The human spirit is alive and endures, no matter the age. POV’s “Ping Pong: aims to show you that, “You’re Never Too Old to Go for the Gold.” While they aren’t showcasing the lively tenants of an Indian hotel, they are showing that older people are exactly as alive and sassy as we saw in that movie.

For those still young, it gives you hope about growing old. Life doesn’t stop at age 75. Sometimes that’s when the best things can begin.

Competitors in the Over-80 World Table Tennis Championship Show an Uncommon Drive to Win in the Face of Old Age

Call this old age, extreme edition: Seven players with 620 years between them compete in the Over 80 World Table Tennis Championships in China’s Inner Mongolia.

Who’s Involved?

“British players Terry, 81, who has been given a week to live, and Les, 91, a weightlifter and poet, are going for the gold. Inge, 89, from Germany, has used table tennis to paddle her way out of dementia. And Texan Lisa, 85, is playing for the first time. Ping Pong is a wonderfully unusual story of hope, regret, friendship, ambition, love—and sheer human tenacity in the face of aging and mortality.  Anson Hartford and Hugh Hartford’s Ping Pong has its national broadcast premiere on Monday, Sept. 9, 2013 at 10 p.m. (check local listings), on the award-winning PBS series POV (Point of View), American television’s longest-running independent documentary series. The film will stream on POV’s website,, from Sept. 10-Sept. 14, 2013. Visit the website for embeddable video, art, press release,s and educational guides and to find out what’s happened in the players’ lives since the cameras stopped rolling.”

Ping Pong Premiere Date

Monday, September 9, 2013 on PBS – POV edition.

Ping Pong Competitors

  • Lisa Modlich of Houston, a relative newcomer at 85, has led an exciting life. She was raised in an aristocratic Viennese family and fought in the French Resistance before emigrating to the U.S. She is now married to Joachim, 25 years her junior, and is one of the game’s fiercest competitors.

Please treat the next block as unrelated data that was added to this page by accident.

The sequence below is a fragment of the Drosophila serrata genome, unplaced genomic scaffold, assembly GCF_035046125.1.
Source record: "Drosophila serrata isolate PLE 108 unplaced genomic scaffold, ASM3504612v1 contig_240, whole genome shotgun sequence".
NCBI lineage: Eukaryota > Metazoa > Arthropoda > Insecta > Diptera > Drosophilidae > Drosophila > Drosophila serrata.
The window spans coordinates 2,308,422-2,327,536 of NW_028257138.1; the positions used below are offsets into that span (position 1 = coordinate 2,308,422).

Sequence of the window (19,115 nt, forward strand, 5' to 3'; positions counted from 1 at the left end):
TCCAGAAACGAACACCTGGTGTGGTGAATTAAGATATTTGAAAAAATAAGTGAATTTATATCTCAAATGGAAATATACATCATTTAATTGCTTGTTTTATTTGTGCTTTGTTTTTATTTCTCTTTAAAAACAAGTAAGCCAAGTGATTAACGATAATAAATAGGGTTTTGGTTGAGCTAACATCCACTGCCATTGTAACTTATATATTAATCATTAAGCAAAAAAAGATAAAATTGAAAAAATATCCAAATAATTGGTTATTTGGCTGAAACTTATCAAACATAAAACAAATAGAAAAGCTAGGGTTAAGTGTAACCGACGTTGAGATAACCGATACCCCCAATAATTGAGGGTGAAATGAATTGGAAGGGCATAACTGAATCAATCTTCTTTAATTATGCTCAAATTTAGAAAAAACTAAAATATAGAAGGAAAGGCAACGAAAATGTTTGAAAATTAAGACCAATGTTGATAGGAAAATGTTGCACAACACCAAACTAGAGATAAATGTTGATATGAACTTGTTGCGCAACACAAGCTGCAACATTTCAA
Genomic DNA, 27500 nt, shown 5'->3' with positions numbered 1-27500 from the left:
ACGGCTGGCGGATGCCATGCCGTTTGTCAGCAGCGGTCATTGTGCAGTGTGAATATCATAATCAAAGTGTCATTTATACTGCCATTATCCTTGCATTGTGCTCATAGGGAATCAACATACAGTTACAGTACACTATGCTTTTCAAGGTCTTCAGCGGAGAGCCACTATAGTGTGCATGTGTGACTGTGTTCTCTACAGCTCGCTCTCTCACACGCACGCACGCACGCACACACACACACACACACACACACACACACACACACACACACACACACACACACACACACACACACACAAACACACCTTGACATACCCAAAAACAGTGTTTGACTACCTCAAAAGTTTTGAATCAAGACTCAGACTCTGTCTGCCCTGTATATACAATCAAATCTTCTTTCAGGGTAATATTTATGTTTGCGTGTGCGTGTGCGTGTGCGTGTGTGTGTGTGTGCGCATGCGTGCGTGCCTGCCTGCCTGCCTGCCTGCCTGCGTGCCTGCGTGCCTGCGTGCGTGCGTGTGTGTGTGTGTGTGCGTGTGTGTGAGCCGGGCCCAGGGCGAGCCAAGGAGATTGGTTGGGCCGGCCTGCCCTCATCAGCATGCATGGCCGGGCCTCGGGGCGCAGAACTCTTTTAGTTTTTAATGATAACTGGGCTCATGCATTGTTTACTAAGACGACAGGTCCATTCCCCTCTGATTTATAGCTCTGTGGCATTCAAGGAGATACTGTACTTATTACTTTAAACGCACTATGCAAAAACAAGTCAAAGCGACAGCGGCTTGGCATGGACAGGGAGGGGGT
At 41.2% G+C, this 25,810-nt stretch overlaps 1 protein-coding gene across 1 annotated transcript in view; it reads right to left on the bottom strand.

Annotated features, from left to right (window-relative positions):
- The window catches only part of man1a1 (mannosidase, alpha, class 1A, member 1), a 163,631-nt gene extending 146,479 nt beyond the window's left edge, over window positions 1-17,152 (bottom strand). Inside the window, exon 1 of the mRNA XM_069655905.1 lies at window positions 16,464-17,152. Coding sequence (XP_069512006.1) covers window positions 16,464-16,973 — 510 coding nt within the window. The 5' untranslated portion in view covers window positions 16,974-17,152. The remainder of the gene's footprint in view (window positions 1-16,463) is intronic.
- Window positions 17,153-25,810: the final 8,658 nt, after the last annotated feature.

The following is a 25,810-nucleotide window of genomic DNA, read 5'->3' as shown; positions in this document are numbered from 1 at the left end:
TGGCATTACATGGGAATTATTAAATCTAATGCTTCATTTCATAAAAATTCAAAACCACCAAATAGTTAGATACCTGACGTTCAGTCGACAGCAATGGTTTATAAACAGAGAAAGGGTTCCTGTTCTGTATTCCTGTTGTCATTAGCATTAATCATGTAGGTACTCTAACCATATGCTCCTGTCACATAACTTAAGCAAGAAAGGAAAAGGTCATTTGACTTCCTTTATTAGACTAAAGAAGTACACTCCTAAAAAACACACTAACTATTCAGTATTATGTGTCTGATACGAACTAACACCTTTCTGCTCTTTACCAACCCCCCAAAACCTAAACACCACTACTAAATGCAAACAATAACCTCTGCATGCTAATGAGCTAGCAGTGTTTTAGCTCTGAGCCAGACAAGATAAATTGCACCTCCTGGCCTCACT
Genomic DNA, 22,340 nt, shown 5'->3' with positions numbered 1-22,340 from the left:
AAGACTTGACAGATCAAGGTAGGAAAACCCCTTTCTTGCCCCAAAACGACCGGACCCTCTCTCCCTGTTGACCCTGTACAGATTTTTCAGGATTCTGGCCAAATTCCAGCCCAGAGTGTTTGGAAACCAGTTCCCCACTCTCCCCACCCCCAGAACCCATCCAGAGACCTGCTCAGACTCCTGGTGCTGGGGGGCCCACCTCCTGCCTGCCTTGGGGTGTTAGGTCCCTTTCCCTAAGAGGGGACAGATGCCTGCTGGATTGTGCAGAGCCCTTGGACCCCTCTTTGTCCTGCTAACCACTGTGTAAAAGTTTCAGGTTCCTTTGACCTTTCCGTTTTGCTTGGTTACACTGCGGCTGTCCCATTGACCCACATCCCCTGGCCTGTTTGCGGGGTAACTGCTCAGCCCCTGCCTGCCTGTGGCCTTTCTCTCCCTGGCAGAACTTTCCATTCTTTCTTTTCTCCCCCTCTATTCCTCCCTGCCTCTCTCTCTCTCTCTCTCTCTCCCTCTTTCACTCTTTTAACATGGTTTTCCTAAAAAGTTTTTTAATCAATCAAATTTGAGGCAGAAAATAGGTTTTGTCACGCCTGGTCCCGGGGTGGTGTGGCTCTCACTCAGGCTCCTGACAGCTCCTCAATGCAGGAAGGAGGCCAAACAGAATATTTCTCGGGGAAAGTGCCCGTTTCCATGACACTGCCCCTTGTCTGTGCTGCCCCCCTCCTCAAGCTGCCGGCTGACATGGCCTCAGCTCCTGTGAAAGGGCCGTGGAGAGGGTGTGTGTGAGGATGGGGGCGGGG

• British player Terry Donlon is 81 and has cancer. He plays wearing a nebulizer for shortness of breath, earning him a reputation as a “walking miracle.” Now, he’s been given one week to live.
  • Fellow Brit Les D’Arcy, 89, is Terry’s doubles partner. Les is a renowned advocate for the elderly, known for his determined—some would say fanatical—pursuit of activities such as weightlifting, triathlon and shot-put.
  • Swede Rune Forsberg, 85, an archrival of Les, sees the 2010 competition as his last chance for gold.
  • Dorothy DeLow of Australia may not be the best player, but she’s a legend in her own right. At 100, she is the game’s oldest competitive player.
  • Ursula Bihl, 89, of Germany, won the world championship three years earlier and almost gave up on going to the 2010 championship.
  • German Inge Hermann, 89, ended up in the dementia ward of a nursing home after her husband’s death 15 years earlier. Introduced to table tennis as therapy, she literally paddled her way back to physical and mental wellbeing, and today she manages the nursing home and teaches computer science classes. In Ping Pong, she’s going to her first international competition.

Why to Watch

“Will the Terry survive his singles matches and play to win the doubles gold? Will Les live up to his extravagant reputation? Will Rune get his gold medal—and vindication? Will Dorothy continue to prove you’re never too old? Will Lisa sweep all before her with her youthful attitude? Will Ursula retain her championship? Will Inge win her first medal and make her nursing home proud? Ping Pong discovers uncommon stories of people playing for something far greater than gold medals. They are playing for their lives. “We wanted to make a film about the tenacity of the human spirit more than about any sports title,” says director Hugh Hartford. “There’s a message for all of us in this.” Adds producer Anson Hartford, Hugh’s brother, ‘At the beginning we thought we were making a film about what life is like toward the end of our lives, but Ping Pong is much more about living than about dying. It is more about love and friendship than loss and death.'”

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